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Summa Theologica
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Whether the mode and order of the temptation were becoming?

Objection 1: It would seem that the mode and order of the temptation were unbecoming. For the devil tempts in order to induce us to sin. But if Christ had assuaged His bodily hunger by changing the stones into bread, He would not have sinned; just as neither did He sin when He multiplied the loaves, which was no less a miracle, in order to succor the hungry crowd. Therefore it seems that this was nowise a temptation.

Objection 2: Further, a counselor is inconsistent if he persuades the contrary to what he intends. But when the devil set Christ on a pinnacle of the Temple, he purposed to tempt Him to pride or vainglory. Therefore it was inconsistent to urge Him to cast Himself thence: for this would be contrary to pride or vainglory, which always seeks to rise.

Objection 3: Further, one temptation should lead to one sin. But in the temptation on the mountain he counseled two sins---namely, covetousness and idolatry. Therefore the mode of the temptation was unfitting.

Objection 4: Further, temptations are ordained to sin. But there are seven deadly sins, as we have stated in the FS, Q[84], A[4]. But the tempter only deals with three, viz. gluttony, vainglory, and covetousness. Therefore the temptation seems to have been incomplete.

Objection 5: Further, after overcoming all the vices, man is still tempted to pride or vainglory: since pride "worms itself in stealthily, and destroys even good works," as Augustine says (Ep. ccxi). Therefore Matthew unfittingly gives the last place to the temptation to covetousness on the mountain, and the second place to the temptation to vainglory in the Temple, especially since Luke puts them in the reverse order.

Objection 6: Further, Jerome says on Mat. 4:4 that "Christ purposed to overcome the devil by humility, not by might." Therefore He should not have repulsed him with a haughty rebuke, saying: "Begone, Satan."

Objection 7: Further, the gospel narrative seems to be false. For it seems impossible that Christ could have been set on a pinnacle of the Temple without being seen by others. Nor is there to be found a mountain so high that all the world can be seen from it, so that all the kingdoms of the earth could be shown to Christ from its summit. It seems, therefore, that Christ's temptation is unfittingly described.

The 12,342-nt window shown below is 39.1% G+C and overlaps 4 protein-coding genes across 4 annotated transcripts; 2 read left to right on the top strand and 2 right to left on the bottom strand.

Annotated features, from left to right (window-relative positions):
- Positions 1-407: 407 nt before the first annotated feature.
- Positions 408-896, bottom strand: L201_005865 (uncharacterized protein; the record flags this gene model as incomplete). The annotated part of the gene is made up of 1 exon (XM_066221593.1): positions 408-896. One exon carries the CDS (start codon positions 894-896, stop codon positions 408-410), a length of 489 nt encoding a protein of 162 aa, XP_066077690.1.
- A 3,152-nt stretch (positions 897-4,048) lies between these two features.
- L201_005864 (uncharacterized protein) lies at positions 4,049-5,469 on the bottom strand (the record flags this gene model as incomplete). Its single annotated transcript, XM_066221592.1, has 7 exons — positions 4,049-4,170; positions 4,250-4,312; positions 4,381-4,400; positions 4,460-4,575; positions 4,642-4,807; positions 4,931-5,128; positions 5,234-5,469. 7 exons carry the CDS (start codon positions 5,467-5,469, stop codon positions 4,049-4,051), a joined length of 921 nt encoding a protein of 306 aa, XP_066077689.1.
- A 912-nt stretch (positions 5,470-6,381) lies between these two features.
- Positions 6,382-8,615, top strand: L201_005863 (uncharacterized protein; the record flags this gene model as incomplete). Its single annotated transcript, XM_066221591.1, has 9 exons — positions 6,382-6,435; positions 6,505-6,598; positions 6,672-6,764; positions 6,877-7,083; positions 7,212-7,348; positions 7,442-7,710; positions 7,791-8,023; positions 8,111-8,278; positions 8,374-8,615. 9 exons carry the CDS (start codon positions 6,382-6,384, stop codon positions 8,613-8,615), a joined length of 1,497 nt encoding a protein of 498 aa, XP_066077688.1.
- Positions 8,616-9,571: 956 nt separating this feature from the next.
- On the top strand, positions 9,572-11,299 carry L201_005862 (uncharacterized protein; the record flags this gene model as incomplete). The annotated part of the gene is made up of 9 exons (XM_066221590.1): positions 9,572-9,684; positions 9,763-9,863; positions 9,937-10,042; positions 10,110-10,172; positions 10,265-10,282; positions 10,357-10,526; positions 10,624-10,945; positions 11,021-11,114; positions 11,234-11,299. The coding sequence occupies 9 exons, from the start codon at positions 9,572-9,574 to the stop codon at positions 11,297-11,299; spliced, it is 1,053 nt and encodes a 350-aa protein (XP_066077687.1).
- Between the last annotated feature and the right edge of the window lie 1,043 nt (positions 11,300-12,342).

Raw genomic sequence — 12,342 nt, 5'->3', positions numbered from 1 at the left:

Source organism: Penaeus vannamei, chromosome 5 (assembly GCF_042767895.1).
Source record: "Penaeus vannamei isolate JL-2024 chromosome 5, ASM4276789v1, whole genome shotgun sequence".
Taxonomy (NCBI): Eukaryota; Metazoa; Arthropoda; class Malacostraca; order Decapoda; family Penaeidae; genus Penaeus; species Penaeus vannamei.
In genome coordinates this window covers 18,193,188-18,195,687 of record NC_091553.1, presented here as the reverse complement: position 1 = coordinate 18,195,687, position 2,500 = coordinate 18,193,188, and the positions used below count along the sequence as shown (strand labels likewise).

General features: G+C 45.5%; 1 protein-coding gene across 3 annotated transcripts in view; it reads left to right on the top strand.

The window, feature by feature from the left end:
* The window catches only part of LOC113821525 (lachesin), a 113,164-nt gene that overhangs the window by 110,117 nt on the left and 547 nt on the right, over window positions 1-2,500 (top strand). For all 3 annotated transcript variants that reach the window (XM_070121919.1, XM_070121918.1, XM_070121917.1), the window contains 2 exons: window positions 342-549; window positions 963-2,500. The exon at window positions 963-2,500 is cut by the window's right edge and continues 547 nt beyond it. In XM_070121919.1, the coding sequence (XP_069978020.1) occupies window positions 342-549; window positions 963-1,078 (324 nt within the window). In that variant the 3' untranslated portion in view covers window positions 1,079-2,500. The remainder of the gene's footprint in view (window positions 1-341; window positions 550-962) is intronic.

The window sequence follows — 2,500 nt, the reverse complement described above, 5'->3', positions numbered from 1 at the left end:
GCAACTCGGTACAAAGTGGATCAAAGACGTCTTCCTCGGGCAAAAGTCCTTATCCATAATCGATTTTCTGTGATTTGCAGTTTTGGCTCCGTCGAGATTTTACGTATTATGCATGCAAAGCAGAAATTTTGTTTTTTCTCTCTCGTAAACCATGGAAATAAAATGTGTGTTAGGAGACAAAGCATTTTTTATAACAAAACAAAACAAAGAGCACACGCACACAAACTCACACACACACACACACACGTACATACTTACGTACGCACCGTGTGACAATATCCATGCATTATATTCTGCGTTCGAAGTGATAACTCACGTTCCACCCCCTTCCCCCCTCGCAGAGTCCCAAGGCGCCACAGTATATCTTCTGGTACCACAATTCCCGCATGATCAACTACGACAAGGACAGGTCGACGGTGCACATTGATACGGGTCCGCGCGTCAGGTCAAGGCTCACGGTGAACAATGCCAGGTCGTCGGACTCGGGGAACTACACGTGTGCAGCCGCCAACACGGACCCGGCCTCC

On the contrary is the authority of Scripture.

I answer that, The temptation which comes from the enemy takes the form of a suggestion, as Gregory says (Hom. xvi in Evang.). Now a suggestion cannot be made to everybody in the same way; it must arise from those things towards which each one has an inclination. Consequently the devil does not straight away tempt the spiritual man to grave sins, but he begins with lighter sins, so as gradually to lead him to those of greater magnitude. Wherefore Gregory (Moral. xxxi), expounding Job 39:25, "He smelleth the battle afar off, the encouraging of the captains and the shouting of the army," says: "The captains are fittingly described as encouraging, and the army as shouting. Because vices begin by insinuating themselves into the mind under some specious pretext: then they come on the mind in such numbers as to drag it into all sorts of folly, deafening it with their bestial clamor."

Thus, too, did the devil set about the temptation of the first man. For at first he enticed his mind to consent to the eating of the forbidden fruit, saying (Gn. 3:1): "Why hath God commanded you that you should not eat of every tree of paradise?" Secondly [he tempted him] to vainglory by saying: "Your eyes shall be opened." Thirdly, he led the temptation to the extreme height of pride, saying: "You shall be as gods, knowing good and evil." This same order did he observe in tempting Christ. For at first he tempted Him to that which men desire, however spiritual they may be---namely, the support of the corporeal nature by food. Secondly, he advanced to that matter in which spiritual men are sometimes found wanting, inasmuch as they do certain things for show, which pertains to vainglory. Thirdly, he led the temptation on to that in which no spiritual men, but only carnal men, have a part---namely, to desire worldly riches and fame, to the extent of holding God in contempt. And so in the first two temptations he said: "If Thou be the Son of God"; but not in the third, which is inapplicable to spiritual men, who are sons of God by adoption, whereas it does apply to the two preceding temptations.

And Christ resisted these temptations by quoting the authority of the Law, not by enforcing His power, "so as to give more honor to His human nature and a greater punishment to His adversary, since the foe of the human race was vanquished, not as by God, but as by man"; as Pope Leo says (Serm. 1, De Quadrag. 3).